Secondly, it is difficult to see why a barrister’s performance in Court should be adversely affected by the threat of litigation. If it is, there is a clear argument for exempting airline pilots and brain surgeons from liability.
The consideration which I will deal with in detail is the public interest in the finality of litigation. The Courts have always been concerned to avoid collateral attacks on their judgments. Suppose a person is convicted of a crime. Her appeal fails. She sues her counsel, saying he handled the case negligently. The Court finds that the conviction was due to counsel’s negligence. So a conviction upheld on appeal has been found to be unsound in separate proceedings. Furthermore, the negligence action might involve a substantial rehearing of the original charge. The judge and jury in the criminal case may have to be called as witnesses in the civil case.
It is this prospect of collateral attack on judgments which, it seems to me, dominates the argument in favour of the barrister’s immunity. At the risk of heresy, let me say: it happens already.
From time to time, our Society finds ways to mount a collateral attack on a concluded judgment. The Chamberlain case is a recent and striking example. The case of the Guildford Four is another. Likewise the Thornton case in 1817, the Pelizzioni case in 1865, Adolf Beck in 1904, and Oscar Slater in 1908.
Of these, the case of Adolf Beck is perhaps the most interesting.
In 1895, Beck was standing outside 135 Victoria Street, London when Ottilie Meissonier approached him. She accused him of having tricked her into parting with two watches and a ring.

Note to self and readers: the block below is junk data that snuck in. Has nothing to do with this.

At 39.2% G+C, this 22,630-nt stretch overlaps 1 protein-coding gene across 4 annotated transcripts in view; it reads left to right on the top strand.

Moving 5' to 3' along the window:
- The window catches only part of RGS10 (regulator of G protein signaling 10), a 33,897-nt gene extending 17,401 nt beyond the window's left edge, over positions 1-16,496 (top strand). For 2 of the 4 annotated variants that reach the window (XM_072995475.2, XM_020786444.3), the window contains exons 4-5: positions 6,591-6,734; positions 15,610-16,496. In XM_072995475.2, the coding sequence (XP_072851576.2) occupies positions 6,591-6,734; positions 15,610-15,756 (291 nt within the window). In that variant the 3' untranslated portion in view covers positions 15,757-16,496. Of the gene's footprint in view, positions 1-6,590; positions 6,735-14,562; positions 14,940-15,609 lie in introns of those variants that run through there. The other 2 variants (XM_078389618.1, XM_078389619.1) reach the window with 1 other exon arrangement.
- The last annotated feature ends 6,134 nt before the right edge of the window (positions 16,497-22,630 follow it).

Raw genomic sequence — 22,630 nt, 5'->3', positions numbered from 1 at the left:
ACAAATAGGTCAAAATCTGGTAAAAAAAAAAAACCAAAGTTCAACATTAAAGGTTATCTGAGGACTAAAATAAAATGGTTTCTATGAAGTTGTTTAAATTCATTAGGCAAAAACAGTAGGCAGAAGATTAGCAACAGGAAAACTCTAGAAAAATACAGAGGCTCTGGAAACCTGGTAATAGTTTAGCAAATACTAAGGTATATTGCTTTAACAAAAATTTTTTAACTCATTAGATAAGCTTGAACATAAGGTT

Beck made a dash for it, and Madame Meissonier gave chase. He ran to a policeman, and denounced Meissonier as a prostitute who had accosted him. She, in her turn, accused him of having swindled her three weeks earlier.
They went to the police station. To Beck’s horror, the police believed Meissonier’s story, and disbelieved his. He had never seen her before that day.
Soon afterwards, several other women came forward who identified Beck as being the person who had swindled each of them out of small articles of jewellery.
Each woman told the same story. A man had approached her, mistakenly recognising her as “Lady Everton”. He then apologised for his mistake, introduced himself as Lord Wilton de Willoughby, and struck up a conversation. With a combination of blandishment and rodomontade, he would persuade the lady to part with some jewellery in exchange for a worthless cheque.
The technique was unvaried, and each woman said Beck was the man.
He was charged. At the committal hearing in late 1895, police constable Elliss Spurrell gave evidence as follows:
“In 1877 I was in the Metropolitan Police Reserve. On May 7, 1877 I was present at the Central Criminal Court where the prisoner in the name of John Smith was convicted of feloniously stealing ear-rings and a ring and eleven shillings of Louisa Leonard and was sentenced to five years’ penal servitude. I produce the certificate of that conviction. The prisoner is the man.
There is no doubt whatever – I know quite well what is at stake on my answer and I say without doubt he is the man.”
This was profoundly significant: the offences for which John Smith had been convicted in 1877 were identical in every detail with the offences alleged against Beck.
Beck was sent for trial. Horace Avory (later Mr Justice Avory) appeared for the Crown, with Guy Stephenson. Charles Gill appeared with Percival Clarke for Adolf Beck. The judge was Sir Forrest Fulton.
The defence was simple: mistaken identity. The defence evidence had two components: first, the fact that the person known as John Smith had been convicted of identical offences in identical circumstances in 1877. Second, that between 1875 and 1882 Adolf Beck had lived permanently in Peru. Those circumstances would wholly refute the proposition that John Smith and Adolf Beck were one and the same, as Elliss Spurrell had sworn to at the committal.
Unfortunately for Beck, the Crown vigorously resisted every attempt to call evidence about the 1877 convictions. They did not call Elliss Spurrell. That, despite the fact that the prosecution was based wholly on the unstated premise that Adolf Beck and John Smith were the same person.